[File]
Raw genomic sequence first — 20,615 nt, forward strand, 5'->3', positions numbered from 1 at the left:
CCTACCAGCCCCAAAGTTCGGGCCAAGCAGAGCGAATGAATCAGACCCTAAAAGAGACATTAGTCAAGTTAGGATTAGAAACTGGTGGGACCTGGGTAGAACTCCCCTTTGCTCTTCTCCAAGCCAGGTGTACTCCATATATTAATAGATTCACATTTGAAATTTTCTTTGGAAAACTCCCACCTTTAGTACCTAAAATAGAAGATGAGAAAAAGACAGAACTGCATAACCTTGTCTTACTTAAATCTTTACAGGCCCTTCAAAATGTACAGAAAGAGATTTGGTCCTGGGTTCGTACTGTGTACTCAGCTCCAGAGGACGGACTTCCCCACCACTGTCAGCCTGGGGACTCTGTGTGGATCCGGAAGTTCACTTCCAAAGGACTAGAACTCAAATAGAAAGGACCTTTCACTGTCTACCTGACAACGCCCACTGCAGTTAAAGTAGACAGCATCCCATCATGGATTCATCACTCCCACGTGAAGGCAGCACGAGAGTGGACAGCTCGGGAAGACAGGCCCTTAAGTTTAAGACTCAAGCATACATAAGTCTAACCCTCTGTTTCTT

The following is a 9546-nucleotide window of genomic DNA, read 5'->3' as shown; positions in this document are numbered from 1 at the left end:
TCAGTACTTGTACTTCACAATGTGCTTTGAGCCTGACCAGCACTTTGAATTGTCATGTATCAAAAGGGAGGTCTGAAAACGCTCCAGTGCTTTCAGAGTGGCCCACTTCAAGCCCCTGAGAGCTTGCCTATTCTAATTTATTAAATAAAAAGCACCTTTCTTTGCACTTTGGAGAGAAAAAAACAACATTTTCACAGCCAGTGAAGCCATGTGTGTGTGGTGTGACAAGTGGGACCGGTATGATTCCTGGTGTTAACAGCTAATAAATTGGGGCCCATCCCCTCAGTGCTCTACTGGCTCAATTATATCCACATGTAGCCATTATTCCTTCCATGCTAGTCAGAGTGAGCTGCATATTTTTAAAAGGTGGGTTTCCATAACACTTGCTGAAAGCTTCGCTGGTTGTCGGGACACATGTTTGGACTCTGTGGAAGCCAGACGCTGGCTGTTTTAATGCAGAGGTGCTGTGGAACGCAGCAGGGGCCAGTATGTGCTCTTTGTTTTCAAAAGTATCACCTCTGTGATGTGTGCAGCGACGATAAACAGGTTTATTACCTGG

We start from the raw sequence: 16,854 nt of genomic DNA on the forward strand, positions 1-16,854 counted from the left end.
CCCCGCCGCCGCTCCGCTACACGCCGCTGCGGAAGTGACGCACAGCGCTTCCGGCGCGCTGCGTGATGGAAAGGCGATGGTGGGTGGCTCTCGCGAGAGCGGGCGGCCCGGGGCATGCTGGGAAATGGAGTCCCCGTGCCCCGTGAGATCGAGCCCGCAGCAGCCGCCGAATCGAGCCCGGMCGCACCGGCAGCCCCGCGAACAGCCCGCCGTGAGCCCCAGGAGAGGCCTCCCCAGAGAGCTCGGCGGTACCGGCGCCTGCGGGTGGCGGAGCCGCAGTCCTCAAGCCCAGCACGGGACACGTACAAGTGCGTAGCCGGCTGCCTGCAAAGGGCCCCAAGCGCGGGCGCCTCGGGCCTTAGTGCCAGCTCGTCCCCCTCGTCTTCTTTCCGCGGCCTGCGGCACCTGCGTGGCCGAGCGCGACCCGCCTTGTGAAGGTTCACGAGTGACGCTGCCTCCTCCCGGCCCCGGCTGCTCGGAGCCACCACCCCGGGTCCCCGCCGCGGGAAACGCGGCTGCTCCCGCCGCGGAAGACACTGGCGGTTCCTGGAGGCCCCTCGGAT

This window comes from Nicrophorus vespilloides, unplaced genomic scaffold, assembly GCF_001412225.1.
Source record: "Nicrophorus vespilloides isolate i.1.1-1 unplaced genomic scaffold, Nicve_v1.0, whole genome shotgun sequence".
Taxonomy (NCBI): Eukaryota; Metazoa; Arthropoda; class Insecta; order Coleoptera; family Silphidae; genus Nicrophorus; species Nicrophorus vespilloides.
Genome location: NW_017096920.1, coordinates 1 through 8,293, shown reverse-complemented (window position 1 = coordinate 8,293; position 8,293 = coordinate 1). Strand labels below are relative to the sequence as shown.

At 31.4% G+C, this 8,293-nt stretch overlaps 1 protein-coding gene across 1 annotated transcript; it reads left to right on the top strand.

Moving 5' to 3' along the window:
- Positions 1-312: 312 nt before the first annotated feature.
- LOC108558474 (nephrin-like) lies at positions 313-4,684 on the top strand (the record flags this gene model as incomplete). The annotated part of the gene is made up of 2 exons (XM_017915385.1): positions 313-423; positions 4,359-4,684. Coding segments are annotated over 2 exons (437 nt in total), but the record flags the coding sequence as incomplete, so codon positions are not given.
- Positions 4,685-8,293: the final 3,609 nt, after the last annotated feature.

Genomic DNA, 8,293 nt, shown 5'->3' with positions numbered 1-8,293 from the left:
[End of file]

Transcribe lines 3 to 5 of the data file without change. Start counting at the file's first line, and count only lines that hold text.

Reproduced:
The following is a 9546-nucleotide window of genomic DNA, read 5'->3' as shown; positions in this document are numbered from 1 at the left end:
TCAGTACTTGTACTTCACAATGTGCTTTGAGCCTGACCAGCACTTTGAATTGTCATGTATCAAAAGGGAGGTCTGAAAACGCTCCAGTGCTTTCAGAGTGGCCCACTTCAAGCCCCTGAGAGCTTGCCTATTCTAATTTATTAAATAAAAAGCACCTTTCTTTGCACTTTGGAGAGAAAAAAACAACATTTTCACAGCCAGTGAAGCCATGTGTGTGTGGTGTGACAAGTGGGACCGGTATGATTCCTGGTGTTAACAGCTAATAAATTGGGGCCCATCCCCTCAGTGCTCTACTGGCTCAATTATATCCACATGTAGCCATTATTCCTTCCATGCTAGTCAGAGTGAGCTGCATATTTTTAAAAGGTGGGTTTCCATAACACTTGCTGAAAGCTTCGCTGGTTGTCGGGACACATGTTTGGACTCTGTGGAAGCCAGACGCTGGCTGTTTTAATGCAGAGGTGCTGTGGAACGCAGCAGGGGCCAGTATGTGCTCTTTGTTTTCAAAAGTATCACCTCTGTGATGTGTGCAGCGACGATAAACAGGTTTATTACCTGG

We start from the raw sequence: 16,854 nt of genomic DNA on the forward strand, positions 1-16,854 counted from the left end.